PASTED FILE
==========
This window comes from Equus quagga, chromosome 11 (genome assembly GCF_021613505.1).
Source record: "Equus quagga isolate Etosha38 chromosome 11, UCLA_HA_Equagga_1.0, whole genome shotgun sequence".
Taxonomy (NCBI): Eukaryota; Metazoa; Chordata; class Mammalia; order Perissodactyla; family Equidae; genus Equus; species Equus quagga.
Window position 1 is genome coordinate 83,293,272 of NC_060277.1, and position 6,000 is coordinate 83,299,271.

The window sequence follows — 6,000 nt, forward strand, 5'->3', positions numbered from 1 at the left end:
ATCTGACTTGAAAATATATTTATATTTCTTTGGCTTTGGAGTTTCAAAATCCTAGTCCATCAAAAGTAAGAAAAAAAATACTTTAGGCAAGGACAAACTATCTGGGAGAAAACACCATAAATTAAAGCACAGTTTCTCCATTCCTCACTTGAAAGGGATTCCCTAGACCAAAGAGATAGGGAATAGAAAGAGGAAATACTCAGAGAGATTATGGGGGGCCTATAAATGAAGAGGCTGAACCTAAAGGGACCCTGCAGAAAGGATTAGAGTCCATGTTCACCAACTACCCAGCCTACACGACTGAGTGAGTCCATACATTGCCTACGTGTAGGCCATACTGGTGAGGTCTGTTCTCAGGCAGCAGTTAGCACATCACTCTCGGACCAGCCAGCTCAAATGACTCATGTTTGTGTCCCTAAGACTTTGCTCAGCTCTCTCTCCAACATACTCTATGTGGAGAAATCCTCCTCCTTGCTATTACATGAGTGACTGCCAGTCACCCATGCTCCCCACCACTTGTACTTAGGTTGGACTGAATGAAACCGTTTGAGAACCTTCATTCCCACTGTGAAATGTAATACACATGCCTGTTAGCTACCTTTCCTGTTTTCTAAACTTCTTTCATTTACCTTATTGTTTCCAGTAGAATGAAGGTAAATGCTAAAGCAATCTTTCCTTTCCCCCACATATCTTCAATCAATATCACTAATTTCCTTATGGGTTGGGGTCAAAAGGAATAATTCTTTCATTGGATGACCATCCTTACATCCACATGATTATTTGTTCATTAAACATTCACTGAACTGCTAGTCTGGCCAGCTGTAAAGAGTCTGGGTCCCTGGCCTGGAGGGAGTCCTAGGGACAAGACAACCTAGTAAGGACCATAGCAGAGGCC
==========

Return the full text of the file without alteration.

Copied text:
This window comes from Equus quagga, chromosome 11 (genome assembly GCF_021613505.1).
Source record: "Equus quagga isolate Etosha38 chromosome 11, UCLA_HA_Equagga_1.0, whole genome shotgun sequence".
Taxonomy (NCBI): Eukaryota; Metazoa; Chordata; class Mammalia; order Perissodactyla; family Equidae; genus Equus; species Equus quagga.
Window position 1 is genome coordinate 83,293,272 of NC_060277.1, and position 6,000 is coordinate 83,299,271.

The window sequence follows — 6,000 nt, forward strand, 5'->3', positions numbered from 1 at the left end:
ATCTGACTTGAAAATATATTTATATTTCTTTGGCTTTGGAGTTTCAAAATCCTAGTCCATCAAAAGTAAGAAAAAAAATACTTTAGGCAAGGACAAACTATCTGGGAGAAAACACCATAAATTAAAGCACAGTTTCTCCATTCCTCACTTGAAAGGGATTCCCTAGACCAAAGAGATAGGGAATAGAAAGAGGAAATACTCAGAGAGATTATGGGGGGCCTATAAATGAAGAGGCTGAACCTAAAGGGACCCTGCAGAAAGGATTAGAGTCCATGTTCACCAACTACCCAGCCTACACGACTGAGTGAGTCCATACATTGCCTACGTGTAGGCCATACTGGTGAGGTCTGTTCTCAGGCAGCAGTTAGCACATCACTCTCGGACCAGCCAGCTCAAATGACTCATGTTTGTGTCCCTAAGACTTTGCTCAGCTCTCTCTCCAACATACTCTATGTGGAGAAATCCTCCTCCTTGCTATTACATGAGTGACTGCCAGTCACCCATGCTCCCCACCACTTGTACTTAGGTTGGACTGAATGAAACCGTTTGAGAACCTTCATTCCCACTGTGAAATGTAATACACATGCCTGTTAGCTACCTTTCCTGTTTTCTAAACTTCTTTCATTTACCTTATTGTTTCCAGTAGAATGAAGGTAAATGCTAAAGCAATCTTTCCTTTCCCCCACATATCTTCAATCAATATCACTAATTTCCTTATGGGTTGGGGTCAAAAGGAATAATTCTTTCATTGGATGACCATCCTTACATCCACATGATTATTTGTTCATTAAACATTCACTGAACTGCTAGTCTGGCCAGCTGTAAAGAGTCTGGGTCCCTGGCCTGGAGGGAGTCCTAGGGACAAGACAACCTAGTAAGGACCATAGCAGAGGCC